Answer Writing Practice for UPSC IAS & UPPSC Mains Exam: Paper - III (General Studies – II) - 20 June 2020

Answer Writing Practice for UPSC IAS Mains Exam


Answer Writing Practice for UPSC IAS & UPPSC Mains Exam


UPSC Syllabus:

  • Paper-III: General Studies -II (Governance, Constitution, Polity, Social Justice and International relations)

Q. How prepared is India to deal with a New Public Health Emergency? (150 words)

Model Answer:

  • Why in News?
  • Introduction
  • Preparedness of India to deal with a New Public Health Emergency
  • Suggestions to improve Indian healthcare facilities
  • Conclusion

Why in News?

The outbreak of 2019-nov CoV (coronavirus) in Wuhan city in China forces us to consider global health security and the challenges faced.

Introduction:

In the fast-paced and connected world that we live in today, the threat of transmission of a lethal microorganism is high. There is a high potential for casualties. It may also disrupt international travel and trade. This possesses a uniquely formidable challenge not only for India but for the whole world.

An infectious disease knows no boundaries. In the last two decades, swine flu, Ebola, SARS Nipah, etc. has infected millions of people around the world.

Preparedness of India to deal with a New Public Health Emergency:

  • There is little evidence to show whether countries have tested emergency capabilities in order to deal with a health emergency.
  • The Global Health Security Index 2019, data reveals that most countries, including India, are not prepared adequately to tackle outbreaks of major infectious diseases.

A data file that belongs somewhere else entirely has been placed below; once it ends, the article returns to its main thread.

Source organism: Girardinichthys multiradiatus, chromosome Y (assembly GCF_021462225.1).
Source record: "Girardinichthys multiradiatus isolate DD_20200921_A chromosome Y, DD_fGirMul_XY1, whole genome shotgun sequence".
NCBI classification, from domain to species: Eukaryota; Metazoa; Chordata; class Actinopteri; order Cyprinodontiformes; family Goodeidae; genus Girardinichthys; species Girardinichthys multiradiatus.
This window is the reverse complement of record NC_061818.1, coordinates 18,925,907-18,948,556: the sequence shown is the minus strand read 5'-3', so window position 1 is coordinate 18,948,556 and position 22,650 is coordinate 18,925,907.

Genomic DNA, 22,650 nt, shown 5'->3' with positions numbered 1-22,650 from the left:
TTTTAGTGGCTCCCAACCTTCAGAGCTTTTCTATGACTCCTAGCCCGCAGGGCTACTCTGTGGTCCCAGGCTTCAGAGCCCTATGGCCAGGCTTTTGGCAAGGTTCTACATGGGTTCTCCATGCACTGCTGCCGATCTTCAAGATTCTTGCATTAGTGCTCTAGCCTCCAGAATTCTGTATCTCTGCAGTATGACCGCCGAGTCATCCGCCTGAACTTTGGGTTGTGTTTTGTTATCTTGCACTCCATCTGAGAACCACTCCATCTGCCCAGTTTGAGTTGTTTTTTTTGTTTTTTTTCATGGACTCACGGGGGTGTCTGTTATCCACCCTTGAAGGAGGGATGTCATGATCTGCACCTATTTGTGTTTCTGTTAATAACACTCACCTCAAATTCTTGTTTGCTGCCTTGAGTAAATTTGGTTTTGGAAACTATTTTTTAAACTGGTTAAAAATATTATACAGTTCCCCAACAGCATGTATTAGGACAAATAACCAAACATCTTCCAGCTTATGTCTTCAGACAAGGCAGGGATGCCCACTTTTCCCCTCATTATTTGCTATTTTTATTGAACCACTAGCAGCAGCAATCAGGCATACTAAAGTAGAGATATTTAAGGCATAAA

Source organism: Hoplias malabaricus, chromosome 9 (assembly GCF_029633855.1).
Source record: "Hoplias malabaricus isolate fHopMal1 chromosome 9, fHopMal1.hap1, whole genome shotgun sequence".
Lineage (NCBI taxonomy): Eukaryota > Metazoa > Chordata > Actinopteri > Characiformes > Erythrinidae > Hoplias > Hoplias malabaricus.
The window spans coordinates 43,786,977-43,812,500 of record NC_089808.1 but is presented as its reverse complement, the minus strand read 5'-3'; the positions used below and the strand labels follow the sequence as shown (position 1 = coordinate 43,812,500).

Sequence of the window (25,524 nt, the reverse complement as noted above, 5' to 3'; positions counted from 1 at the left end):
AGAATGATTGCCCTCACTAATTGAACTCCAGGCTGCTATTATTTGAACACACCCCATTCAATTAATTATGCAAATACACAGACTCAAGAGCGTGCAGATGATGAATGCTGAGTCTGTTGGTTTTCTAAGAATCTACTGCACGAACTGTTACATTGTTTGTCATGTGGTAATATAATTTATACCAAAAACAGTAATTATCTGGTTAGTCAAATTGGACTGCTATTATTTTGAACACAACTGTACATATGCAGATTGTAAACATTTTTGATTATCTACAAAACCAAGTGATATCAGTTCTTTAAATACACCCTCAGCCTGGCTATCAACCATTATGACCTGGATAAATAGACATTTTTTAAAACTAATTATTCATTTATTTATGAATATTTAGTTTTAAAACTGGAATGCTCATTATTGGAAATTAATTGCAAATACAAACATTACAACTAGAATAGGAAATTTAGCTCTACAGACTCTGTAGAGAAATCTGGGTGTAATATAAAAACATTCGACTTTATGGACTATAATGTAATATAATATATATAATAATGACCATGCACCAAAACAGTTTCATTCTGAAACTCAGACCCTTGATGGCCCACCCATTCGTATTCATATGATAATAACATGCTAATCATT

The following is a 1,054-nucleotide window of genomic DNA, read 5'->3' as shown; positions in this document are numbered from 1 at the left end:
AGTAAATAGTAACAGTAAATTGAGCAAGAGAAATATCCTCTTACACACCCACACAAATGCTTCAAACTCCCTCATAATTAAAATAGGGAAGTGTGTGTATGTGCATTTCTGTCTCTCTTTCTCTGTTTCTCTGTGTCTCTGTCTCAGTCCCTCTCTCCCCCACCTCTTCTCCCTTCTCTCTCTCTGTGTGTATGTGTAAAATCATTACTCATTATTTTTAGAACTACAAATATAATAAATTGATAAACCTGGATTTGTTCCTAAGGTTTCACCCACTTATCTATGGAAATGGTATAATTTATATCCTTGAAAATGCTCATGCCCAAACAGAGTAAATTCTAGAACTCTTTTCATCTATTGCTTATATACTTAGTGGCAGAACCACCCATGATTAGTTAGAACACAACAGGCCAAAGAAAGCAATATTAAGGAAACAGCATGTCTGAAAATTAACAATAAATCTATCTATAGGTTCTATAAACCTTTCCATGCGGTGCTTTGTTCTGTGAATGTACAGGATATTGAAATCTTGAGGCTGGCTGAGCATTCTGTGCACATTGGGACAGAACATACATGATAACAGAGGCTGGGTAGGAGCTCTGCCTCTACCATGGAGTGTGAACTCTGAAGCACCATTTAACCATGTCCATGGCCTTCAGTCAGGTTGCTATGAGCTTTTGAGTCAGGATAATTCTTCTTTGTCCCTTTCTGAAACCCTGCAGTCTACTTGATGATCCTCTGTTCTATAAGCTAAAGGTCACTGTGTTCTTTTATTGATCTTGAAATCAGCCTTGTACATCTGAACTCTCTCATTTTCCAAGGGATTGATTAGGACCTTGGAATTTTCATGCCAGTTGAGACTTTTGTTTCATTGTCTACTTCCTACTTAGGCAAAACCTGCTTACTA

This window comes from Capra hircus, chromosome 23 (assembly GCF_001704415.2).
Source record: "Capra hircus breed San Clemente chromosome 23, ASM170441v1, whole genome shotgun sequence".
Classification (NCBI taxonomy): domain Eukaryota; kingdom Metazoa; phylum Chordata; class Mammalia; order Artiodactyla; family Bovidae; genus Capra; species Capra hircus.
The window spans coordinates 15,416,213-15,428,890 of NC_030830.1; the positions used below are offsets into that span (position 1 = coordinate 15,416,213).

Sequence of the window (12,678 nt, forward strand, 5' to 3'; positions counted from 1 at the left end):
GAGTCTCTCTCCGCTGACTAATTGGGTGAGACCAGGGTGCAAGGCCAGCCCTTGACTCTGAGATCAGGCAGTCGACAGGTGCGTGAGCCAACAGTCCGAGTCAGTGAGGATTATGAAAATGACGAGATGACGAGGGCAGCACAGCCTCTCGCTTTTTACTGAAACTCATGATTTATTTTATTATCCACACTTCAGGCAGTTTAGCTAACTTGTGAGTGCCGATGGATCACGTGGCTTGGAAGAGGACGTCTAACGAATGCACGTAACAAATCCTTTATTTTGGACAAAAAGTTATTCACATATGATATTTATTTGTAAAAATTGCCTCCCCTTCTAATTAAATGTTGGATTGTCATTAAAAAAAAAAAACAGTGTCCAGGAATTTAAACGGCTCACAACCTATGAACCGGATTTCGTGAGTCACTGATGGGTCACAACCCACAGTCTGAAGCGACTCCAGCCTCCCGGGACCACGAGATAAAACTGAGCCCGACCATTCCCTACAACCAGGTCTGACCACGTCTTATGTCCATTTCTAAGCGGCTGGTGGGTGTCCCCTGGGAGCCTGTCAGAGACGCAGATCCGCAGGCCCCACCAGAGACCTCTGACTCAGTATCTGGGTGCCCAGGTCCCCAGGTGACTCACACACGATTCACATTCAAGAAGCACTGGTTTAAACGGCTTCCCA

• India is ill-prepared to cope with public health emergency because of overburdened health infrastructure.
  • The way settlements have grown in India, epidemics would spread at a galloping rate. The slum clusters all around the cities, the unhygienic growth, and poor waste disposal system will only aggravate the situation.
  • Health infrastructure is the basic support for the delivery of public health activities, but current facilities in the country paint a dismal picture of the delivery system.
  • The laboratory network in India has improved after the H1N1 virus was detected in India.
  • Life expectancy in India has improved considerably. Infant and maternal mortality have declined.
  • The coverage of most of the National Health Programmes of the government has gone up considerably.

Suggestions to improve Indian healthcare facilities:

  • The ‘Make in India’ initiative would encourage domestic manufacturers of medical devices. This would help lower the prices patients pay for various medical treatments and equipment.
  • In India, the policy environment and regulators need to accommodate technological interventions such as the growth of online pharmacies with the requisite controls.
  • Health care innovation in India needs to shift from treating the sick to preventive care and wellness.
  • A two-pronged approach, to grow the (health care) infrastructure, improve the methodology, and efficiency and reduce the burden of the disease will address the supply-side constraints.
  • On the regulatory front, the National Disaster Management Guidelines for the Management of Biological Disasters 2008 need to be updated.

Conclusion:

The private sector emerged as a strong force in India’s healthcare service delivery. For health emergencies such as coronavirus, private hospitals have geared themselves up. However, their network in small towns and villages is poor and not many can afford private treatment. Central and state health agencies must act in tandem to address such health emergencies in India.

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